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Taking Responsibility = Liability 

by Oskar Frankki

Published: March, 2017

Submission: March, 2017

 



The courts’ widening of liability for polluted land and groundwater continues. From two new rulings it can be understood that taking responsibility in agreements can be held against the company that has chosen to be responsible.


The fact that a person who pursues an activity or takes a measure (an “operator”) which results in pollution is also liable for the pollution is made clear in chapter 10 of Sweden’s Environmental Code. However, it has been left to the courts to clarify who the actual operator in the individual case is. According to what is now generally accepted practice, it is the person that has a legal and factual possibility to control and influence the harmful activity that is the operator.


In what is known as the Proton decision, the Land and Environment Court expanded this liability when the court made it clear that a parent company that gives group contributions to a subsidiary, and which is able to exercise control over the subsidiary, is the operator and is independently liable. This despite the fact that it was only the subsidiary that pursued the environmentally harmful activity.


In a decision by the Land and Environment Court of Appeal in November 2016 and a decision by the Land and Environment Court in January 2017, both of which relate to an oil company’s liability for pollution that has arisen at a fuel filling station, the courts continue on their well-trodden path – in other words, widening the liability.


It is interesting that the courts attach great importance to what the parties involved agreed between themselves. In the decisions the courts analyse individual provisions of agreements and arrive at the conclusion, inter alia, that if a party takes responsibility in an agreement, this can provide a basis for liability under the Environmental Code.


The ruling by the Land and Environment Court of Appeal states that the oil company has reserved the right to take direct action if the retailer fails to meet requirements made by the oil company in its environmental and quality policy.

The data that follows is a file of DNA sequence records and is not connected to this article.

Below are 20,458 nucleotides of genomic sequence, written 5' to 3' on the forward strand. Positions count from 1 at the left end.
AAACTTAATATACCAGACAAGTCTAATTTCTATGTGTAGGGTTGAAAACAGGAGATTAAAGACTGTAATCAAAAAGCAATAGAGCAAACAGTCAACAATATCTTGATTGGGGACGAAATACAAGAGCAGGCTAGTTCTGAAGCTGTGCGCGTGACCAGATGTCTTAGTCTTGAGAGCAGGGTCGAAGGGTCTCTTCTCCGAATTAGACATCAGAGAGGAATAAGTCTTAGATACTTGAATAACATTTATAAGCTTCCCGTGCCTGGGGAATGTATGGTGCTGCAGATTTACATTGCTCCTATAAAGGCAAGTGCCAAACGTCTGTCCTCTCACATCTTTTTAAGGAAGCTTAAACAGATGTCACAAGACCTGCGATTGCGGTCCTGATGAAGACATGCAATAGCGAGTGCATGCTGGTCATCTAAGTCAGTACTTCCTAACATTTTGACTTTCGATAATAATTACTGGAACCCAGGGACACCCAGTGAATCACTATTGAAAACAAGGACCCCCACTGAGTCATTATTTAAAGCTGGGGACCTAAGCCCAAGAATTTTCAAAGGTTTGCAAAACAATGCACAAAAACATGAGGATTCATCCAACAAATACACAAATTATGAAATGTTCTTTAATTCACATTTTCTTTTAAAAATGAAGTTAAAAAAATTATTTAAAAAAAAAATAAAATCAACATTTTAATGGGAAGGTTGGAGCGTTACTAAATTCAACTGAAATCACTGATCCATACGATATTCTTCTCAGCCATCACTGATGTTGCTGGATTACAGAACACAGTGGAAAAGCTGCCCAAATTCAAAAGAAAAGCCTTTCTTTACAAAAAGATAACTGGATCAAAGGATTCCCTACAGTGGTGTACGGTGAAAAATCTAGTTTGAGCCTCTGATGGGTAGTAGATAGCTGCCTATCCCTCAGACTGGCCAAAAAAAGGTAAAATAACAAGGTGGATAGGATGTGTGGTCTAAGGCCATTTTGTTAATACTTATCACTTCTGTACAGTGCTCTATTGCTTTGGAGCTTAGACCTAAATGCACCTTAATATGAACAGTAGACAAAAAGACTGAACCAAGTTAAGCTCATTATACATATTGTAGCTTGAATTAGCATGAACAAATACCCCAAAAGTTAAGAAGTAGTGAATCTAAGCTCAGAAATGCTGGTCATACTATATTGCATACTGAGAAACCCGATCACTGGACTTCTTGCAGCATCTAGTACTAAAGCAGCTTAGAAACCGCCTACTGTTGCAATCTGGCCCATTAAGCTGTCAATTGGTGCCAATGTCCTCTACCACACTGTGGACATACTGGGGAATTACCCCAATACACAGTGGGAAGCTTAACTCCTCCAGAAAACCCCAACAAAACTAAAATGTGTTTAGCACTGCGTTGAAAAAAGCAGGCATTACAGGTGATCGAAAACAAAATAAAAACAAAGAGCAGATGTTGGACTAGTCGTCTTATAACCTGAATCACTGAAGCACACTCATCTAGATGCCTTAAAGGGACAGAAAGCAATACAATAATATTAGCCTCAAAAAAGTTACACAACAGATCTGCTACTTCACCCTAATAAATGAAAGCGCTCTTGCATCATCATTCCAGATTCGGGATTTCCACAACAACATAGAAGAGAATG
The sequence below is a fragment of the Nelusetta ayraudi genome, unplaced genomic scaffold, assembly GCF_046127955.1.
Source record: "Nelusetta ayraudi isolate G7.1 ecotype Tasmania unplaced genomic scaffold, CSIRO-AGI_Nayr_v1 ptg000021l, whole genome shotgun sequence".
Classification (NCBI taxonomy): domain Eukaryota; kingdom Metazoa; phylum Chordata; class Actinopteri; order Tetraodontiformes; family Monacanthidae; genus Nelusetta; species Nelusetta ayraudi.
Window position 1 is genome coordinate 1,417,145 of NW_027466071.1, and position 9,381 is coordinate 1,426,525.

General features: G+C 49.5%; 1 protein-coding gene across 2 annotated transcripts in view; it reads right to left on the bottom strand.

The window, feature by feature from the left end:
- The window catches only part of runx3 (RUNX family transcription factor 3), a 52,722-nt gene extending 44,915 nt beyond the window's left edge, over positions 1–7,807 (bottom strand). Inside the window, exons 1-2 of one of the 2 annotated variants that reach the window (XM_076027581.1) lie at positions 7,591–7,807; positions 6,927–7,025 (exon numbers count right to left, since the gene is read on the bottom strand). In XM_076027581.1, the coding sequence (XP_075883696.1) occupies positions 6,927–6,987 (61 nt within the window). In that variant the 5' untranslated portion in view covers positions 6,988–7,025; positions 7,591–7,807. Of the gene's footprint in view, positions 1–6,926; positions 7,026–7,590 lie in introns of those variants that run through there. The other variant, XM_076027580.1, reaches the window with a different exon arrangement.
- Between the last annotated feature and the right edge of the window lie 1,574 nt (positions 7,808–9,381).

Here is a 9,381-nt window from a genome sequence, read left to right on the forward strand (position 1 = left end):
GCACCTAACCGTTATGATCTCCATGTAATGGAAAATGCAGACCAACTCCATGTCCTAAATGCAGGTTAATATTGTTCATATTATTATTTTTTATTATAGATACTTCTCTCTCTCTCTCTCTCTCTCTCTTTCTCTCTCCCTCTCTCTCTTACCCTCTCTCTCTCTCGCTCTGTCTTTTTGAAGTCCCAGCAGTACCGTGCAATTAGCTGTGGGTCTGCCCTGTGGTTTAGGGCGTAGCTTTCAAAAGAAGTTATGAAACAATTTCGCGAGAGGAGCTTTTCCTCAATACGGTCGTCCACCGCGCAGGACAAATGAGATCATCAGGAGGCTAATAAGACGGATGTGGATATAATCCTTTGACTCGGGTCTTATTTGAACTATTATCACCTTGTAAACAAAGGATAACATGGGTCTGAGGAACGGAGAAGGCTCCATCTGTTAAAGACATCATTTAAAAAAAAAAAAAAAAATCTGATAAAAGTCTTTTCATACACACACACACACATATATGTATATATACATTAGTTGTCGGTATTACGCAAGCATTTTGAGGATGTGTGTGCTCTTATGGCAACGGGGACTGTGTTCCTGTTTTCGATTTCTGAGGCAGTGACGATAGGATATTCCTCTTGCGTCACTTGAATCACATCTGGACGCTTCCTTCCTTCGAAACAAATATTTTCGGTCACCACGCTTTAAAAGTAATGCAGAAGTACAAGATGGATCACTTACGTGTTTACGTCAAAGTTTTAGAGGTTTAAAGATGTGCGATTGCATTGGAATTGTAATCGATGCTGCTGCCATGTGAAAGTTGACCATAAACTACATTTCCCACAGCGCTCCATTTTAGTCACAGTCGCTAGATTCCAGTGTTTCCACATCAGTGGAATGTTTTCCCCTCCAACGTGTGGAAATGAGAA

The decision by the Land and Environment Court similarly states that the oil company has reserved legal and factual possibilities to intervene against the activity. The same argument, i.e. that the oil company has reserved the right to intervene, is then used in both of the decisions to hold the oil company liable.


Certainly it is not entirely new for the courts to look at such content when ruling in civil law cases. What I feel is new, however, is that taking responsibility to a certain extent is being turned against the company that has chosen to assume responsibility. Thus in the agreements concerned, one party required the other party to actually comply with an environmental policy, which might be thought to be positive from an environmental perspective. In addition to this, the same party has declared that if the other party fails to comply with the environmental policy – something which could result in land and groundwater being polluted – then the party that drew up the environmental policy is entitled to take measures. The latter might also be thought to be a positive thing from an environmental point of view.


As a result of these provisions in the agreement, however, the court regards the oil company as an operator with independent liability.


What effects does this have in general? If one of our clients were to be faced with the alternative of taking on control responsibility in an agreement or not taking on such responsibility, then in view of the decisions mentioned my recommendation would be to relinquish the right of control – that is, if the issue of environmental liability were the only thing needing to be taken into consideration.


Whether this is really a desirable development is questionable.


 


 

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